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NASA aims to sail across Titan's alien seas


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#1    UM-Bot

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Posted 28 May 2014 - 09:48 AM

The only known moon with a thick atmosphere, Titan has been a prime target of interest for scientists.

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When the Cassini-Huygens spacecraft first peered through the clouds surrounding Saturn's enigmatic moon, what it found was not a barren landscape of dust and rock but a more familiar world of lakes, seas and even rain, but composed of liquid hydrocarbons instead of water.

Read More: http://www.unexplain...tans-alien-seas

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#2    paperdyer

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Posted 28 May 2014 - 12:06 PM

While very worthwhile IMHO, I wonder what the construction of the buoy would be.  We think we know what makes up the seas of Titan, but if we're wrong, the buoy could sink quickly if not made of the proper corrosion-resistant materials.


#3    maximusnow

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Posted 28 May 2014 - 01:14 PM

Titan is so extreme, it will surely be held together by one of the most incredible inventions of all time. Yes friend, I am talkin bout Alabama fix it all! Florida gator glue!  Tennessee Billy bond! Georgia prepper patch!  Aka:  Duct tape.


#4    Sundew

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Posted 29 May 2014 - 02:05 AM

Just getting there will be half the battle, then there is landing, or perhaps splashdown is more precise, in a totally alien environment. The frigid temperatures, the relative density of the liquid, weather unlike any on Earth will certainly make for a difficult trip for the probe. 2040, hope I live long enough to see it!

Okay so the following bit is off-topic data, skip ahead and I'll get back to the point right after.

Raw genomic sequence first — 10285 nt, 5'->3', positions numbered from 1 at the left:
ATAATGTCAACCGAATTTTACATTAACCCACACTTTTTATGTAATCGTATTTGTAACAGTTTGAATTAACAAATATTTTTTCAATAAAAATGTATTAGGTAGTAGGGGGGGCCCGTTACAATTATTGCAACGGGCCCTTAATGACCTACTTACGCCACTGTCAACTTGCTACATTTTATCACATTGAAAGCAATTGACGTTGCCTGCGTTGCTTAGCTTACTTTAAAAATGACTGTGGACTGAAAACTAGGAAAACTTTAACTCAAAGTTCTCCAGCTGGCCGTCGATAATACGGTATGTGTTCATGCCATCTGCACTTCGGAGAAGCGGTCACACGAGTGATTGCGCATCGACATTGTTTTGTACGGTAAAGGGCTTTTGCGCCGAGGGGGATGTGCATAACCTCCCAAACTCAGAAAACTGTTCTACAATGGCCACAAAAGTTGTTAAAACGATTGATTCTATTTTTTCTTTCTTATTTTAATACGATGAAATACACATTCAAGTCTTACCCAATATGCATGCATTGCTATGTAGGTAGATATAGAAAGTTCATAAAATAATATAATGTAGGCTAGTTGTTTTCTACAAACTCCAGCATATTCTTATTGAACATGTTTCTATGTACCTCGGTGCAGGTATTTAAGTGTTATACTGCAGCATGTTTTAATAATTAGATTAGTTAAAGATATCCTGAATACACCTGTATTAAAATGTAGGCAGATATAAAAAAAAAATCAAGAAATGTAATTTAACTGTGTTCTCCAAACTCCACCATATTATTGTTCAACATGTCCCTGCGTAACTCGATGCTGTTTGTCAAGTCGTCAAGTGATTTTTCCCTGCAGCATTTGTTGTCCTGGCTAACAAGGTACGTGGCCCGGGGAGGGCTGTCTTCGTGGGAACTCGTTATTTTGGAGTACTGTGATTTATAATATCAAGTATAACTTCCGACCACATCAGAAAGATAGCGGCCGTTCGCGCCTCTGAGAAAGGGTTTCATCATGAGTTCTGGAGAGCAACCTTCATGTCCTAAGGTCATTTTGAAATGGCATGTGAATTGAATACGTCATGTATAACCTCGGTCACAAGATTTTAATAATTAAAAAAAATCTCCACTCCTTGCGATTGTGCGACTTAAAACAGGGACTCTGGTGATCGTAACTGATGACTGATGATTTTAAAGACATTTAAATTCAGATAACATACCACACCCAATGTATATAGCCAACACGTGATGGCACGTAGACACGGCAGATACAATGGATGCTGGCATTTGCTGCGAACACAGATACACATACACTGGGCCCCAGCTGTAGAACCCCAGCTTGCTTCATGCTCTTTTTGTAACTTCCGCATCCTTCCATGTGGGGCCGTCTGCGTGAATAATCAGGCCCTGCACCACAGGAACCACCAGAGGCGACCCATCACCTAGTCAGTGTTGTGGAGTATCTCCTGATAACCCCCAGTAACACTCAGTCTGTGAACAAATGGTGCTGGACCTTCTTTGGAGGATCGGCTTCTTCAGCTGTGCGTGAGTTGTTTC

#5    taniwha

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Posted 29 May 2014 - 10:39 AM

I think submarine would be a good way to go.


#6    :PsYKoTiC:BeHAvIoR:

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Posted 29 May 2014 - 12:35 PM

View Postmaximusnow, on 28 May 2014 - 01:14 PM, said:

Titan is so extreme, it will surely be held together by one of the most incredible inventions of all time. Yes friend, I am talkin bout Alabama fix it all! Florida gator glue!  Tennessee Billy bond! Georgia prepper patch!  Aka:  Duct tape.

You sir would be an excellent travelling salesman.

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#7    Silent Trinity

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Posted 30 May 2014 - 10:36 AM

It certainly is a mammoth undertaking, but if they get it right the results will be worth it i'm sure. I think one thing is for certain, they need to construct this lander (or should that be floater?) with as many contingency design features as possible. As others have mentioned there is the temperature, liquid density, getting the buoyancy right given the unknown composition of the oceans, giving it the ability to be submersible if needed, and indeed to recover from that state if it did find itself beneath the waves.

Speaking as a 41 year old...I hope I am alive to see it! (wow that made me feel old)





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